wait upon a ladv who did not know
gray from lavender.
Next to these pure grays comes the
wood anil nut browns, auit these in all
their varieties are to be the livery of
the spring, relieved with a dash of color
or a gleam of white in the trimming of
the bonnet or the square silk handker
chief which it is now the faahiou to
wear abont the neck.
The most elegant costumes complct
will consist of two or more shades oi
these colors blended together in what
may be called a minor symphony.
Rum and Wife Murder.
Thomas Lowndes murdered his wife
Margaret in their tenement rooms,
Williamsburg!:. Both were in liquor
and were quarrelsome. Lowndes is a
blacksmith. He receive 1 his wages on
Saturday, went home, and he ami his
wife were lx)th drunk in the evening.
The next morning nt breakfast they
quarreled, and lie went to u sahxiuuesr
by and drank. lie returned to his
rooms aliout I o'clock, and meeting his
wife iu the narrow front nx>m caught
hold of her and threw her to the floor.
They struggled, and she fought him.
He reached a worn sheath knife from
the table and stabbed her three times,
once on the head, once in the breast,
and once in the abdomen. He sat
down on a low sofa in the room ami
watched his wife as she died. His sons,
Tommy and John, aged nine and six,
were with him. Ho gave Tommy
money to get liqnor, and after drinking
it he went to sleep iu the window leas
little bedroom, and lay in a drunken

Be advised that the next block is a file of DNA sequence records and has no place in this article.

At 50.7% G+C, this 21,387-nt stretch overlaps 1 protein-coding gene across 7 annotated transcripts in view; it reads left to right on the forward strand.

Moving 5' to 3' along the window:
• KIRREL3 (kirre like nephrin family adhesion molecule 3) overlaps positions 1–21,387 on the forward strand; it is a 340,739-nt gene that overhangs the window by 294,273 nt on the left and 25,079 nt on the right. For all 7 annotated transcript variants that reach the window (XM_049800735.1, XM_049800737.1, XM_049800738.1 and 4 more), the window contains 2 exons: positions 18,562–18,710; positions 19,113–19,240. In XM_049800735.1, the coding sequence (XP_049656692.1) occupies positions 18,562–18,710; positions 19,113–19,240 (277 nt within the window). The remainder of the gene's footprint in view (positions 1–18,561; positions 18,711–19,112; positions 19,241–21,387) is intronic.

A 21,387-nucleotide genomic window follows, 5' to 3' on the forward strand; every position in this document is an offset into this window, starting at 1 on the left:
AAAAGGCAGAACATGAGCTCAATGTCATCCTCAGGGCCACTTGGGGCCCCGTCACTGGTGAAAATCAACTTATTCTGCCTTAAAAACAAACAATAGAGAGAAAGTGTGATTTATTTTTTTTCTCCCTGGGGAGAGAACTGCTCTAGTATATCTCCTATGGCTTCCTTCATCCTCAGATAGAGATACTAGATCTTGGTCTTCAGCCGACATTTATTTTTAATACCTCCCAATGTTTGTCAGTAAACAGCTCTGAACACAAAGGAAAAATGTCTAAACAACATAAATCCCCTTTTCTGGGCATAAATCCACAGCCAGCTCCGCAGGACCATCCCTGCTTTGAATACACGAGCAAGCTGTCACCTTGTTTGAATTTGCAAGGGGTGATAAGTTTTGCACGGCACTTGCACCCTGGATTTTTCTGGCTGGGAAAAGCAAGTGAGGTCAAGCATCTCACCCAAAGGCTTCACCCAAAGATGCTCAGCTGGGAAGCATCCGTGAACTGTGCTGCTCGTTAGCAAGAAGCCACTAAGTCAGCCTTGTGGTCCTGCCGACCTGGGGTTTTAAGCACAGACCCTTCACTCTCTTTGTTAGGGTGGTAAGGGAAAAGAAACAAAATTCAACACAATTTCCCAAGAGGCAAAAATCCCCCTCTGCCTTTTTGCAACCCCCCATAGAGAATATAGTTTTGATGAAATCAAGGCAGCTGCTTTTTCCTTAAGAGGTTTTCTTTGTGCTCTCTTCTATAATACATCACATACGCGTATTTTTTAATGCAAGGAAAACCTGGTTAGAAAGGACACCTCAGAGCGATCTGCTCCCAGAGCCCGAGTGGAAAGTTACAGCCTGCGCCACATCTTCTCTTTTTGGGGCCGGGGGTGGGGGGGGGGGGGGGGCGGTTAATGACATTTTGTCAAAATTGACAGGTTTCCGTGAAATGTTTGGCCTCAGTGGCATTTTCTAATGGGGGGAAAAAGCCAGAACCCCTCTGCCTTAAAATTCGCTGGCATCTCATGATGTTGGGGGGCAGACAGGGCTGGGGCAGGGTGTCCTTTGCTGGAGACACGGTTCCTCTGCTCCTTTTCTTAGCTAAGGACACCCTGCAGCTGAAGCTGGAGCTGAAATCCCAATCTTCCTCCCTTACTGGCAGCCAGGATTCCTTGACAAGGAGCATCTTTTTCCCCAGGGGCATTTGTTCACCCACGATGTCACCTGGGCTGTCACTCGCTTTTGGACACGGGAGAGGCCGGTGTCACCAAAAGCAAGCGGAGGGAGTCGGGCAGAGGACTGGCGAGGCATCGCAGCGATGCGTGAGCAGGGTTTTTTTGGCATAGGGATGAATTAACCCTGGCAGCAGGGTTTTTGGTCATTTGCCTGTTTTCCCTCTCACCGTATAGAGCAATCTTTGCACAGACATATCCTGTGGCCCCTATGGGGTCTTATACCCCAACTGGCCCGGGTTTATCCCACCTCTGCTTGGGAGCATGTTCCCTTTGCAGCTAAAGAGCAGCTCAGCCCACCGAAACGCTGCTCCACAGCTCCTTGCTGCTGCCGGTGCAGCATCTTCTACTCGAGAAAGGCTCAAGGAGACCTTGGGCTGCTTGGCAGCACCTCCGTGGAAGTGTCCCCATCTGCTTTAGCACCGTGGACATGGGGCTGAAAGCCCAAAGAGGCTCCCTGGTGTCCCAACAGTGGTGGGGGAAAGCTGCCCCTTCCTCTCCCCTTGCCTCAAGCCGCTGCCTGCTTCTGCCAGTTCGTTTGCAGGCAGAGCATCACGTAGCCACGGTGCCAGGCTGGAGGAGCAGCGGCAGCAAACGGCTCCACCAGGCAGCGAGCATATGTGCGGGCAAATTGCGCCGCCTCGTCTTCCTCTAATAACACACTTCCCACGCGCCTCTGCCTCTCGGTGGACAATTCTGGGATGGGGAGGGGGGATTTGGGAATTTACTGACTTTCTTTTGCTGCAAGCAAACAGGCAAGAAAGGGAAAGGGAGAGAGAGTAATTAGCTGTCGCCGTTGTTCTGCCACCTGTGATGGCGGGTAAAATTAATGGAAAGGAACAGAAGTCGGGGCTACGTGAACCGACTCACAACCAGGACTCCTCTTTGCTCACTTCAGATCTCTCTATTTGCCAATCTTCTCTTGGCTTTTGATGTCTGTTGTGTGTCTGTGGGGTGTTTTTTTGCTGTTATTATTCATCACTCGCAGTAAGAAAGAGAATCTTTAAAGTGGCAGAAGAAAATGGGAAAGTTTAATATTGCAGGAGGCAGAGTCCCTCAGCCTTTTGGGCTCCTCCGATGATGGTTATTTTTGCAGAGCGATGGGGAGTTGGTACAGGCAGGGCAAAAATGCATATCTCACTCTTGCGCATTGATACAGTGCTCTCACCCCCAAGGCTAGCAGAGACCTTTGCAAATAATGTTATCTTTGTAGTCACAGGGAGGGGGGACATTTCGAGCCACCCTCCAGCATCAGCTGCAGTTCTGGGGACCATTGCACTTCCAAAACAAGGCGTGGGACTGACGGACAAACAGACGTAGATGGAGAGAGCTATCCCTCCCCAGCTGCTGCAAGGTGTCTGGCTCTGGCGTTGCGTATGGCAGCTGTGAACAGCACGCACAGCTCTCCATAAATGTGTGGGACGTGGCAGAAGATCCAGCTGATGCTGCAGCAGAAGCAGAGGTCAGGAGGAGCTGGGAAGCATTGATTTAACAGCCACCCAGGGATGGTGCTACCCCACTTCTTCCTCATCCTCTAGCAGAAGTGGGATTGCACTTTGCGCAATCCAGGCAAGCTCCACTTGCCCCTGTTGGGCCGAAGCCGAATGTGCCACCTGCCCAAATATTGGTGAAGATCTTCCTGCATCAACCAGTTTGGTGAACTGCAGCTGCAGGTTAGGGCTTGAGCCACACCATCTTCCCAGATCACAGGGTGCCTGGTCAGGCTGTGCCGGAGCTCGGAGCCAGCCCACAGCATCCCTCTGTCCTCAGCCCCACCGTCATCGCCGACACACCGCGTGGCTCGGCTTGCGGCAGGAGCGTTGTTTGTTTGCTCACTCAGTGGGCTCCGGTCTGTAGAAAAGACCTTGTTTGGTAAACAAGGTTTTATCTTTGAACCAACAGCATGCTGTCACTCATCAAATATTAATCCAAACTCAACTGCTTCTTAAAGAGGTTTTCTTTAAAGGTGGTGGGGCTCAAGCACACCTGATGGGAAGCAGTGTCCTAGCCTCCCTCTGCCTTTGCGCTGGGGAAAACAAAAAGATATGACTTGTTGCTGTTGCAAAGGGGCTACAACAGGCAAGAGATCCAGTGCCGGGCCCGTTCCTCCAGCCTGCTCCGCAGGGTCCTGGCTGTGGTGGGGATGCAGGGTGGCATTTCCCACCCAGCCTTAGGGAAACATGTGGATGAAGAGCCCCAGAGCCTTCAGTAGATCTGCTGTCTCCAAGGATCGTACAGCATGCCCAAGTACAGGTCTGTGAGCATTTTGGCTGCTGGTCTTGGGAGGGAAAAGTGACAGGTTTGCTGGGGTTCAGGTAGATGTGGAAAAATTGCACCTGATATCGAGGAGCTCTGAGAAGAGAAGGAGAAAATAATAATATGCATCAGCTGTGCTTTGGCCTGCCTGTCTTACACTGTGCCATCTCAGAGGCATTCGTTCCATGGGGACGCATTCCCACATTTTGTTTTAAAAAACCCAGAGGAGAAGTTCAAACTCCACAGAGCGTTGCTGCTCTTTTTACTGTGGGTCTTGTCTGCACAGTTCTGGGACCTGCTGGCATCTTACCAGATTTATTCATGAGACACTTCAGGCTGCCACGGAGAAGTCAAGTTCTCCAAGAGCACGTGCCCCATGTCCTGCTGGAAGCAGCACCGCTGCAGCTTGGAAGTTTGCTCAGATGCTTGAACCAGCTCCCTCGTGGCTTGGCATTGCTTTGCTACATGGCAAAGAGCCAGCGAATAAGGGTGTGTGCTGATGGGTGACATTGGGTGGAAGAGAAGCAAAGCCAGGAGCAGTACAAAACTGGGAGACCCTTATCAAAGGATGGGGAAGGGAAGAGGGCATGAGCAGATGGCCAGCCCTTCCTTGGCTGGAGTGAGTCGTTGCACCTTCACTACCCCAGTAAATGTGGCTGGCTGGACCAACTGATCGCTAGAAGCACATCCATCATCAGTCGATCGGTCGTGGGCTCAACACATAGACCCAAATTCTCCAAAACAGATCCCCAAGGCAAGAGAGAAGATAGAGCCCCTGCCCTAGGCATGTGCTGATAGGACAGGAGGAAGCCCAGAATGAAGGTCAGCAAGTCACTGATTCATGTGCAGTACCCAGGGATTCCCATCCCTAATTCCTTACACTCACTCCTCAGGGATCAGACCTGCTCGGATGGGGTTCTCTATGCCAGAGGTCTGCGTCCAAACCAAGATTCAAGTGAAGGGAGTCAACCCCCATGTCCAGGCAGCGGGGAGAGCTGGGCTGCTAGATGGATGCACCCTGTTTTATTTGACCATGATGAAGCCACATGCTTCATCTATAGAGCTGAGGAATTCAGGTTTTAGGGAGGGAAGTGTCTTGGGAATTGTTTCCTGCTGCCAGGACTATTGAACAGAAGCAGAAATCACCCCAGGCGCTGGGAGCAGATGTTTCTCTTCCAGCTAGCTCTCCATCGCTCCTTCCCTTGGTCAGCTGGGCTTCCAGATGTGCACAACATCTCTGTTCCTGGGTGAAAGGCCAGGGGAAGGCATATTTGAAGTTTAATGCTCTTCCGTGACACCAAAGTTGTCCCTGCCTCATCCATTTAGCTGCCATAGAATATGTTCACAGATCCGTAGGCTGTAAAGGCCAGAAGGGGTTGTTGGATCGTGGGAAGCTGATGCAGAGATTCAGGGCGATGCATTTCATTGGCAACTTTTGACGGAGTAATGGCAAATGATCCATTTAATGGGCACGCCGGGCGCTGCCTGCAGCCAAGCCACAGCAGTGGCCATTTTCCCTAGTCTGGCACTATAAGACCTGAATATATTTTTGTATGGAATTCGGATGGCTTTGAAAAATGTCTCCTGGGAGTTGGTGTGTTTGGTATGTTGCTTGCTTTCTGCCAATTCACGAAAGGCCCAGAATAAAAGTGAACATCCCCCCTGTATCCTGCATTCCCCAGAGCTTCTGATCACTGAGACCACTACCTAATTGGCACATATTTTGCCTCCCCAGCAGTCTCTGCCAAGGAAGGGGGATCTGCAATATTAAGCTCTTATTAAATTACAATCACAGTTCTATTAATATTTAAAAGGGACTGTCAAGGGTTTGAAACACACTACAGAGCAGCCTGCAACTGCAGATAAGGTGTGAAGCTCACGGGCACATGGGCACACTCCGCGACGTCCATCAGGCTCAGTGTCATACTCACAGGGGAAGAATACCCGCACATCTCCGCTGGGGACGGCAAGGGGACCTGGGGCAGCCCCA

stnpor for an hour or more.
The boys did not leave the room while
their father was asleep. Ashe aroused
he asked Tommy where his mother was.
The son xaid she was on the floor. He
asked if she was dead, and shook the
dead Ixxlv as though to awake it. He
railed a Sirs. Armstrong who lives on
the second floor of the some building.
As she entered the room and saw the
dead body on the floor she fainted.
The husband then ran ont of the
honse, took a drink of whisky in a sa
loon near by and wandered *>ff. The
police of the Fourth etroet station were
informed, and an officer took charge of
the dead body ami guard* I the rooms.
The husband when arrested was locked
up in a dark cell. Hi- refused to see
any one, or say anything about his
crime. He hugged one corner of his
cell, and seemed utterly unconscious of
what he had done.
Valuable Discord jr.
The Fir7i')iin (Nevada) /'nt>~r)>ri*r
states that a lawyer of that city, named
t'arson, has made a discovery which
should also make his fortune. It says :
"Carson, a few weeks since, by some
cliauce, discovered a mixture, composed
of very simple ingredients, which oper
ated like magic upon any kind of grease
—as an extractor of grease from cloth
ing or any textile fabric. This fluid
was found to possess the property of
cutting oil and grease from machinery
almost instantly ami in a most unac
countable manner. The fluid applied
with a sponge to nu engine, when cov